When Taru Devani gave up her job as a secretary 10 years ago to become an actress she knew she would have to work hard. Today, she is still reeling from working with some of the biggest names in British cinema and thanks her lucky stars. HANNAH BEWLEY talks to Mrs Devani about working hard, following your dreams and what family life is like with 10 brothers and sisters.
TARU Devani’s positive attitude is infectious.
The 61-year-old is enjoying every minute of her working life and has no plans to slow down like many people her age.
After giving up her job as a secretary 10 years ago she is working hard but enjoying every minute of it.
She said: “Acting and singing has been in my blood since I was very little and when I was growing up in Uganda I started doing things as school in acting and dressing up and shows.
“I enjoy every moment.
“I do keep busy and I am proud of myself. I don’t think about whether it is a big job or a small job, but being in front of the camera or acting is what I want to keep doing.”
Taru is appearing in Song for Marion, a film about an elderly choir featuring and all-star cast of Terence Stamp, Vanessa Redgrave, Gemma Arterton and Christopher Ecclestone.
The Camrose Avenue resident lives with her husband Shashi, 67, who was a librarian and also ran Tara’s toy shop in Edgware.
They have two children, Shilpa, 32, and Nimish, 28, and fled to the UK as a refugee from Idi Amin’s regime in Uganda in 1972.
Mrs Devani was born in Uganda and is one of 11 brothers and sisters and even though she is the youngest in the family she still played a large role in helping out.
Her mother died eight months ago at the grand old age of 95 and was looked after for many years by Mrs Devani, who took her on day trips to everywhere possible in London.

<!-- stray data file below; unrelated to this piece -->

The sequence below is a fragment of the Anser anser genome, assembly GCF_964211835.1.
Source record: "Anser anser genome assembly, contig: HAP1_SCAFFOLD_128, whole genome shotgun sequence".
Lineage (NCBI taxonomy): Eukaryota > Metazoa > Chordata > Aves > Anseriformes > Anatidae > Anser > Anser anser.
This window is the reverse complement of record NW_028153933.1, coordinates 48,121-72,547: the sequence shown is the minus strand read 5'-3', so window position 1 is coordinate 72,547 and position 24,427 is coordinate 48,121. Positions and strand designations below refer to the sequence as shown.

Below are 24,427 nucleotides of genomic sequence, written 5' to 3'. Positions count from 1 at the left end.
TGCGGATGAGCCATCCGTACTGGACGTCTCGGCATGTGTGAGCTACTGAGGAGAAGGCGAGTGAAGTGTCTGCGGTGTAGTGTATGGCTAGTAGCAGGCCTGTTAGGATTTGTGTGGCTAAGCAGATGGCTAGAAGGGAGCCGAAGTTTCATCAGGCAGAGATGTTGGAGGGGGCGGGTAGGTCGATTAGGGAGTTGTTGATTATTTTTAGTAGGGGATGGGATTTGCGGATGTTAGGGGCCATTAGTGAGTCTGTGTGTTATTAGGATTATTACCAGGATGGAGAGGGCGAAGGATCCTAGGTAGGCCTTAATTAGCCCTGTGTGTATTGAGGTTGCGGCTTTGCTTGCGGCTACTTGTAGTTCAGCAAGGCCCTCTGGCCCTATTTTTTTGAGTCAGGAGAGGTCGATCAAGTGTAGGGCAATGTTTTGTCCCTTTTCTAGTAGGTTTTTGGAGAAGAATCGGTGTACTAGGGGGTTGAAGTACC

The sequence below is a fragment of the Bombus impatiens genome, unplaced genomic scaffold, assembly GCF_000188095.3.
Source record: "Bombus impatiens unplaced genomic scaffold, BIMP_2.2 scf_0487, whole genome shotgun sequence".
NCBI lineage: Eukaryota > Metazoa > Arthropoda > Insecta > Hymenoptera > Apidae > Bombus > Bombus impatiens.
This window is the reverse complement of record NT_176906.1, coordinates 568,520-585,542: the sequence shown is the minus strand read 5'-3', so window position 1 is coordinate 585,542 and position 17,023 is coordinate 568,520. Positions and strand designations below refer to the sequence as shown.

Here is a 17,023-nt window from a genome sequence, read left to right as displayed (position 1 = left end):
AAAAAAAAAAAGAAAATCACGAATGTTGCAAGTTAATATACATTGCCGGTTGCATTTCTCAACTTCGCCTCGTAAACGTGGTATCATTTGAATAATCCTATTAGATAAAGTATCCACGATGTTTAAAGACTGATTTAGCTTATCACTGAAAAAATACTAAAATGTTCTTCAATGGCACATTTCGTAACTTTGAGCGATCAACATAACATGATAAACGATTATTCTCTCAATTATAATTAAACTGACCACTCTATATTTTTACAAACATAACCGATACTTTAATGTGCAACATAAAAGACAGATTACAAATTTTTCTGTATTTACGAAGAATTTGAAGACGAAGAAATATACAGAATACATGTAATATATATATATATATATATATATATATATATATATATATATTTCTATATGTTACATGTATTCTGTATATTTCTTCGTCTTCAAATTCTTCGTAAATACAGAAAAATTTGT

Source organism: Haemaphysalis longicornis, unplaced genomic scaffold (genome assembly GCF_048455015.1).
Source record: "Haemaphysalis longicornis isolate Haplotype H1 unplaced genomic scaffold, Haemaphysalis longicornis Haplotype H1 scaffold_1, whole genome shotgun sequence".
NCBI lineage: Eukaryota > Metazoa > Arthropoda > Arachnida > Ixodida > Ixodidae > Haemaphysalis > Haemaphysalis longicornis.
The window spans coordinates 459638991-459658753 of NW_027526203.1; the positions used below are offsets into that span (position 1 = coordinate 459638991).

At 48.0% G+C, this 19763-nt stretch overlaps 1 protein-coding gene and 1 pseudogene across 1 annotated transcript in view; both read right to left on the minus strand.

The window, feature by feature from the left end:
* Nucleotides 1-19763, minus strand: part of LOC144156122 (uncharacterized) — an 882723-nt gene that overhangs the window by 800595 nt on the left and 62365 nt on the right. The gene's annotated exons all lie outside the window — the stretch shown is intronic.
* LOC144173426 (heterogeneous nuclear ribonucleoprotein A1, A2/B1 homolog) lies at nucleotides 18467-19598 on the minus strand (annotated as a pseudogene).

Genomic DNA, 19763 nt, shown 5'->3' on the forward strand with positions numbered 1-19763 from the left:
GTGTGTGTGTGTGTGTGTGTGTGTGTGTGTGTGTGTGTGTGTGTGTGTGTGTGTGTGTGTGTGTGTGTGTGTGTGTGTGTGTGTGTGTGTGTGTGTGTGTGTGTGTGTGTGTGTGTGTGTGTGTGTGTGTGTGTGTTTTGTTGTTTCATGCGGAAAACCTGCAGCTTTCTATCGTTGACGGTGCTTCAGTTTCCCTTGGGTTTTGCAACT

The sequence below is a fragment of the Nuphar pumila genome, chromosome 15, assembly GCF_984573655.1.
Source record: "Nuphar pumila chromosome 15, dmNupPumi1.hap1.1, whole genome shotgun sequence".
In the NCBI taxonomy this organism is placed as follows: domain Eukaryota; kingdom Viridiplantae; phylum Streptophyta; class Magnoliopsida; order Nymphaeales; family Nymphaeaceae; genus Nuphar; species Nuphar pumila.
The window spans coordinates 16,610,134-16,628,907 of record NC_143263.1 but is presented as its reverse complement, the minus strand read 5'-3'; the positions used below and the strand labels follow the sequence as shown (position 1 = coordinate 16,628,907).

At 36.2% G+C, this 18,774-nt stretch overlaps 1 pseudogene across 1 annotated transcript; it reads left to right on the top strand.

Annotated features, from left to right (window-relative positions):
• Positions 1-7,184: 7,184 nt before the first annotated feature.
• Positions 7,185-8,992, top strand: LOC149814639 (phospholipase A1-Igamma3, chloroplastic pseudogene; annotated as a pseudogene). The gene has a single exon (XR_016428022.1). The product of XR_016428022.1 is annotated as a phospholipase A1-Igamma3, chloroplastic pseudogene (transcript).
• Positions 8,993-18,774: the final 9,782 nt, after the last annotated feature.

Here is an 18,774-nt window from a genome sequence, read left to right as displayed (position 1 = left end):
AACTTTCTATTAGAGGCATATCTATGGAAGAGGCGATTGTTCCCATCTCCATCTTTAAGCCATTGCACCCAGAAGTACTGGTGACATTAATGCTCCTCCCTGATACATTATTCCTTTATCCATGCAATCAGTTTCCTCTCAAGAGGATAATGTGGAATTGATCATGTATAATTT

Taru’s caring spirit and friendly nature did not go unnoticed on the set of the film.
When the film was presented at the Toronto International Film Festival Ken Marshall, the producer, invited Taru’s daughter and son-in-law, who live in Canada, to the screening as well.
She said: “I love everything that I am doing but when I found out that my daughter and son-in-law had been invited to the film festival I was really touched.
“Ken invited them and it touched my heart.
“I met them there and it was fantastic being with them. They were so proud of me – she was in tears and said she knew that one day I would make it to the red carpet.”
Her CV is full of achievements and appearances and she works as much as she can.
She also sings.
“My daughter pushed me and said this is in my blood and during this time we both travelled to India and I recorded six CDs, which was a really good experience,” she said, “that was about eight years ago. “I did live programmes in Dubai and some in London as well and I mostly sing devotional songs, or bhajans, as well as Bollywood songs and songs in Hindi, Gujarati and Urdu.
“I sing at funerals and with the family if someone has passed away and help the family through their grief.”
Taru has made friends with film stars, walked the red carpet, recorded her own CDs and performed for friends, family and the community in Harrow – but all without any formal training.
Now, she is extremely glad she made the difficult decision to give up her job.
She said: “It was a very hard decision and I did worry and think about how I would pay the mortgage, but my daughter said, ‘Look mum, do something because you only live once, it is in your blood’.
“I am very, very happy now and I have not looked back at all.
“It has been very hard but nothing is easy and if you show dedication towards what you want you will get there in the end. I have come so far with blessings from above and my parents and I have walked on the red carpet.”
She is now looking for a choir in Harrow to join after being inspired by being part of one in the film, which is made by Steel Mill Pictures.
Taru said: “Everyone says that you have to slow down with age but I don’t believe that at all – age is no barrier.
“People say ‘how can you do it at your age?’, but age is just a number, if you want to pursue something then you have to go for it.
“I don’t care if it is a small job or a big job, I will probably die on the stage or while I am working. My mother lived until she was 95 so hopefully I have a few more years left.
“I get such satisfaction at the end of the day, I am moving forward.”
She added: “The film has a really powerful message – enjoy life, don’t let age stop you doing what you want to do.”
From the sounds of it, I don’t think anything will.
n Song for Marion is released in cinemas tomorrow (Friday)